The pay divide between men and women has widened by another 80c an hour since the turn of the millennium.
Women now earn an average $3.90 an hour less than men across all industries, down from an average $3.08 less in 2000, according to Weekend Herald calculations of Statistics New Zealand figures.
The figures are not comparing women and men in the same role, but the average hourly wage, including ordinary and over time, per person in each industry.
Women in the finance and industry services sector are earning almost $18 less an hour on average than men.
The only industry where women are paid more is Forestry and Mining where men earn 32c less.
Spokeswoman for the Pay Equity Coalition, Angela Mcleod, said the divide was deepening because women were increasingly taking part-time work after losing full-time employment under a harsh economic climate.
It's also an indicator of women being in minimum wage positions in the care and retail sectors.
"People see that it's okay because it's a traditional woman's role to be a carer, so we don't have to pay them that much because they would normally do it."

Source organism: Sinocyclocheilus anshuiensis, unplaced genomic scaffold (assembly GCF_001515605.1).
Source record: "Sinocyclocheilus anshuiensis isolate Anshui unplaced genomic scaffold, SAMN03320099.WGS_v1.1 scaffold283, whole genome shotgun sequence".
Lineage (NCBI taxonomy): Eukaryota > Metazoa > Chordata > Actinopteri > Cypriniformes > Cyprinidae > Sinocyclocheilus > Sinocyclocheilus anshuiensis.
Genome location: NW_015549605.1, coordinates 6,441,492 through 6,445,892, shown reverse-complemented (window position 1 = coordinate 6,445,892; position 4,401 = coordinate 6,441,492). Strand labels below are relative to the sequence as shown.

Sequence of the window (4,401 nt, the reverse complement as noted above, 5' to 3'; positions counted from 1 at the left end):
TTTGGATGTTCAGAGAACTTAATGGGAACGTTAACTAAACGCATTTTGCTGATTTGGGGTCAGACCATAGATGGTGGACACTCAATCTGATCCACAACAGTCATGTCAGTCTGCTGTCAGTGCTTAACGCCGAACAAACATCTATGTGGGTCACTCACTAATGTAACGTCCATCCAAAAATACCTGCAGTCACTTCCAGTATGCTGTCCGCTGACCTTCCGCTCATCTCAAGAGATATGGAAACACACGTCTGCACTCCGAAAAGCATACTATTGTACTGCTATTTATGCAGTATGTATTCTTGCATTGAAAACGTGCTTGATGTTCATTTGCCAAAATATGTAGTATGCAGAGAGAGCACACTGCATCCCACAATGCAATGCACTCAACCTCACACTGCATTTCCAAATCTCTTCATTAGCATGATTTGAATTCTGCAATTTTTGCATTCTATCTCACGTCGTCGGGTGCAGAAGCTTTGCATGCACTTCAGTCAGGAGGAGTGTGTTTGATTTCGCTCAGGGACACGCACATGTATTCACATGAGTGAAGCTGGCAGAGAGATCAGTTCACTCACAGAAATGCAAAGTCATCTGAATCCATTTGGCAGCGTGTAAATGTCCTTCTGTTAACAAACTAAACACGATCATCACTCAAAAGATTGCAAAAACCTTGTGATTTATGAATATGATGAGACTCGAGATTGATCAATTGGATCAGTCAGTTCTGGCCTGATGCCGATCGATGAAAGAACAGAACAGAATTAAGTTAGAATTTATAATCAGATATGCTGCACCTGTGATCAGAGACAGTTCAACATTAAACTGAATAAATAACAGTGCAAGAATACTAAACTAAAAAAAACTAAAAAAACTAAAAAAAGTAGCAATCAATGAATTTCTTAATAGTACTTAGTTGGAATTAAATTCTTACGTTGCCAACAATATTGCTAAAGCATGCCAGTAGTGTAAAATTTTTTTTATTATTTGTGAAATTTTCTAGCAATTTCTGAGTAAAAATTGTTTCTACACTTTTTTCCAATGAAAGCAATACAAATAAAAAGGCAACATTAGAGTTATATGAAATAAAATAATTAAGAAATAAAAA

A campaign to get Green MP Jan Logie's bill, which aims to introduce a framework to ensure transparency around equal pay, into Parliament began in November seeking to close the 10 per cent gender pay gap.
A voluntary code has already been introduced to increase female representation on boards.
"There's an economic benefit to a family, to the community and to the national economy. I'd hate to think that it was just discrimination, but I just don't see what the problem is," Mrs Mcleod said.
Research undertaken by the Ministry of Women's Affairs in 2007 showed a 6 per cent gender pay gap for graduate starting salaries, increasing to 17 per cent after five years.
The Employers and Manufacturers' Association (EMA) blamed the difference in pay on choices "freely made" in society; when men and women jointly decide which partner will take time off for child-rearing, work part-time rather than fulltime and choose 9am-5pm work.
"Until our blokes are prepared to stay home as much as our women to raise their children, a gender pay gap is likely to remain," spokesman Gilbert Peterson said.
These choices were also affected by women preferring to take English, media studies and Spanish at school rather than maths and physics, which led to different professions.
First Union general secretary Robert Reid said the private sector in general does worse in the gender pay gap than the public sector, and finance is no exception.
"There is clear occupational segregation in [finance]. Women work in largely front line and low-to-middle management roles, and men dominate in the very senior management, and excessively paid, roles."